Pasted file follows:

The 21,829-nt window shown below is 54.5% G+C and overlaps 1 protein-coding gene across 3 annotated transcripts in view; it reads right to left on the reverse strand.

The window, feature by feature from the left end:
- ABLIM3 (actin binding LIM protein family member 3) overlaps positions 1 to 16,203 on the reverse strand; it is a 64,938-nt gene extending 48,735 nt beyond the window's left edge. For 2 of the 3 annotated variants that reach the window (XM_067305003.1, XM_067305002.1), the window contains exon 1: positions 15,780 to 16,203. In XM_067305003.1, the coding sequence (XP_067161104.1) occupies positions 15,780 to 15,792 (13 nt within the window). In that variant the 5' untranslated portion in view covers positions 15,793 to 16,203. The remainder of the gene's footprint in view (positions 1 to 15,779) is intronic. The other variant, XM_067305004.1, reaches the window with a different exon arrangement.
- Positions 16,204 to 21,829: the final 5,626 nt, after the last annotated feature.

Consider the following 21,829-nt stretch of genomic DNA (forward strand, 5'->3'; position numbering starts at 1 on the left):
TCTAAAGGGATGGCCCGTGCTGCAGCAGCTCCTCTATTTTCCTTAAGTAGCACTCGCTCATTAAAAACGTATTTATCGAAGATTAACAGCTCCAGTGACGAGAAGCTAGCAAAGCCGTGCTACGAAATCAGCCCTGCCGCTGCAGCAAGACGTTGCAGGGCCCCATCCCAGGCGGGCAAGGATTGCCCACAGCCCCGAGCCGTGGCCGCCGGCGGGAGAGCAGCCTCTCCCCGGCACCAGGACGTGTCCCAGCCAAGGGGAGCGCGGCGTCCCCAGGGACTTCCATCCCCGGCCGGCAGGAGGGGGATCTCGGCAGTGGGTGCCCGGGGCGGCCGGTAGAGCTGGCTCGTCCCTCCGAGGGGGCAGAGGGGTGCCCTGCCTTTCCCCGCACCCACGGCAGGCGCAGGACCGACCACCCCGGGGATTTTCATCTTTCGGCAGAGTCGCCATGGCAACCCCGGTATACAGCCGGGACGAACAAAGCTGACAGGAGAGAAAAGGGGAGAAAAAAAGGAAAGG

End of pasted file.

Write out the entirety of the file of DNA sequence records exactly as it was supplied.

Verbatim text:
The 21,829-nt window shown below is 54.5% G+C and overlaps 1 protein-coding gene across 3 annotated transcripts in view; it reads right to left on the reverse strand.

The window, feature by feature from the left end:
- ABLIM3 (actin binding LIM protein family member 3) overlaps positions 1 to 16,203 on the reverse strand; it is a 64,938-nt gene extending 48,735 nt beyond the window's left edge. For 2 of the 3 annotated variants that reach the window (XM_067305003.1, XM_067305002.1), the window contains exon 1: positions 15,780 to 16,203. In XM_067305003.1, the coding sequence (XP_067161104.1) occupies positions 15,780 to 15,792 (13 nt within the window). In that variant the 5' untranslated portion in view covers positions 15,793 to 16,203. The remainder of the gene's footprint in view (positions 1 to 15,779) is intronic. The other variant, XM_067305004.1, reaches the window with a different exon arrangement.
- Positions 16,204 to 21,829: the final 5,626 nt, after the last annotated feature.

Consider the following 21,829-nt stretch of genomic DNA (forward strand, 5'->3'; position numbering starts at 1 on the left):
TCTAAAGGGATGGCCCGTGCTGCAGCAGCTCCTCTATTTTCCTTAAGTAGCACTCGCTCATTAAAAACGTATTTATCGAAGATTAACAGCTCCAGTGACGAGAAGCTAGCAAAGCCGTGCTACGAAATCAGCCCTGCCGCTGCAGCAAGACGTTGCAGGGCCCCATCCCAGGCGGGCAAGGATTGCCCACAGCCCCGAGCCGTGGCCGCCGGCGGGAGAGCAGCCTCTCCCCGGCACCAGGACGTGTCCCAGCCAAGGGGAGCGCGGCGTCCCCAGGGACTTCCATCCCCGGCCGGCAGGAGGGGGATCTCGGCAGTGGGTGCCCGGGGCGGCCGGTAGAGCTGGCTCGTCCCTCCGAGGGGGCAGAGGGGTGCCCTGCCTTTCCCCGCACCCACGGCAGGCGCAGGACCGACCACCCCGGGGATTTTCATCTTTCGGCAGAGTCGCCATGGCAACCCCGGTATACAGCCGGGACGAACAAAGCTGACAGGAGAGAAAAGGGGAGAAAAAAAGGAAAGG